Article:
The Obligatory Head Injury in Rugby post
The Rugby World Cup is here and talk again turns to head injuries and how the game can protect players.
The most senior medical figure in World Rugby has said today that the sports rules may have to change to reduce the chance of concussions – he suggests that particular focus needs to be made to the tackle laws.
Reported cases of concussion in rugby have doubled in the last five years and it’s been claimed that on average one player in every six nations match would suffer a brain injury.
World Rugby Chief Medical Officer, Martin Raftery, will tell the BBC’s Panorama show tonight about his main concerns and confirmed that they need to make the game safer, and that concussions are more likely to occur in the tackle, he also calls for the sport to look at ways in which the number of concussions can be reduced.
Ian Abel, Oakwood Solicitors, Sports Law expert commented “One of the reasons for the reported rise in concussion in Rugby is that the sport has got much better in recognising the condition in recent years; in addition, the teams are increasingly concerned about protecting the welfare of their players.”
He continued, “We know that the world governing body for rugby is looking at hundreds of videos to see exactly what is causing head injuries, so that they can devise specific tactics for reducing the number.”
Concussion occurs when a player is knocked out, this alone can be very obvious on the field of play and can potentially be life threatening.
Ian points out other areas that need to be looked at “Chronic Traumatic Encephalopathy (CTE) which is a build-up of knocks from repeated blows on the field which accumulate over a playing career and could lead to the early onset of dementia. This is the real problem for the sport as individual knocks are difficult to spot in real-time and in themselves not enough to warrant bringing a player off the field for attention.”
Another issue is that players are becoming larger and heavier and they are being training (certainly in the professional game) to move forward and hit each other. These are not classed as ‘tackles’ in the game but as ‘hits’.
There has been a lot of work put into this problem in the States for the National Football League (NFL) and American Football, and in fact last year the NFL agreed a huge pay-out in compensation to former players, but this was done without them admitting an correlation between ‘hits’ and brain damage. In fact the professional body in the States has done a lot to change the game to make it safer, making over 40 changes to the game of American Football in recent years to make it safer for players and now concussion in the NFL is on the decline. This had led many to agree with Mr Raftery that the rules for Rugby must also change.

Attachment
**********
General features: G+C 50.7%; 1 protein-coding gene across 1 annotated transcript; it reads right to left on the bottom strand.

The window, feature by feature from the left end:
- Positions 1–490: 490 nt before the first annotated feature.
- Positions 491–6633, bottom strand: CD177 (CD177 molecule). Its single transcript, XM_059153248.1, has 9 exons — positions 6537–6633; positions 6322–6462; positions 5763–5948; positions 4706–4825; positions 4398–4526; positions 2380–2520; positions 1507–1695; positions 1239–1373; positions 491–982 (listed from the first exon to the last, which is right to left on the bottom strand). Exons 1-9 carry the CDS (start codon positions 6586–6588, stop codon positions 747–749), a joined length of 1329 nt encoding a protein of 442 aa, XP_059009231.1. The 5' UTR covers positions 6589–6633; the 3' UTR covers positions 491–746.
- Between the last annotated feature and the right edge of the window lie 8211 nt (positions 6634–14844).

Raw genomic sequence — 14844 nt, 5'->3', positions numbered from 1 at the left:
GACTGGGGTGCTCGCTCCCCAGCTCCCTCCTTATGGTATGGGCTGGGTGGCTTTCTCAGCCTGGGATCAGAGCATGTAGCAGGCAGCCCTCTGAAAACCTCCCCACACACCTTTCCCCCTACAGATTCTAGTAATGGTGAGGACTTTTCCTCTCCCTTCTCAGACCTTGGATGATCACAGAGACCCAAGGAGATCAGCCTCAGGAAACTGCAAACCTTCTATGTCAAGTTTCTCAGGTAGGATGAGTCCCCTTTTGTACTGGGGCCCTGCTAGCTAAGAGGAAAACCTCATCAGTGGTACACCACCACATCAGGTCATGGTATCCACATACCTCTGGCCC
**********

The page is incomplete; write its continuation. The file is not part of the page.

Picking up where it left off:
It’s clear that the rate of concussion in Rugby is unacceptable, changes do need to be made, especially around the rules for tackles and potentially looking at how high players can tackle, with potential penalties if players get the tackle wrong. If it turns out that the main problem is these smaller hits then rule changes are much more difficult, as these happen when your head hits the ground, in scrums, when you hit someone in a tackle etc., so any changes will need to look at reducing the chances of these clashes especially if the opponent is defenceless or alter the tackle law.
Rugby fans have an appetite for the sort of aggression on the field that leads to these injuries so there is likely to be barriers to making the game safer for players if the fans believe that it will make the game less exciting!
Again in the US, parents of younger player have to go to concession awareness classes and sign a form that accepts responsibility that their child might be concussed by repetitive knocking.
A statement from World Rugby says “Player welfare is World Rugby’s Number One priority at all levels of the game, over the last 12 months we’ve educated over 100,000 children, coaches, players, referees and medics to recognise concussion symptoms and remove any player suspected of having a concussion. Peer reviewed research published in the British Journal of Sports Medicine shows that prior to the introduction of our protocols in 2012, 56% of players that were accessed on the field and remained on the field were later determined to be concussed, that figure is now less than 12%, with the 10 minute off-field assessment period and our commitment continues that strong progress.
We are not complacent, and the Rugby World Cup 2015 features the most advanced player welfare standards programme for a Rugby event featuring mandatory concussion education baseline testing, the use of technology to identify and review injuries and independent neurologist consultation for return to play decisions.”
Hopefully World Rugby and the teams can all pull together to ensure that the necessary changes are made and that players stay safe.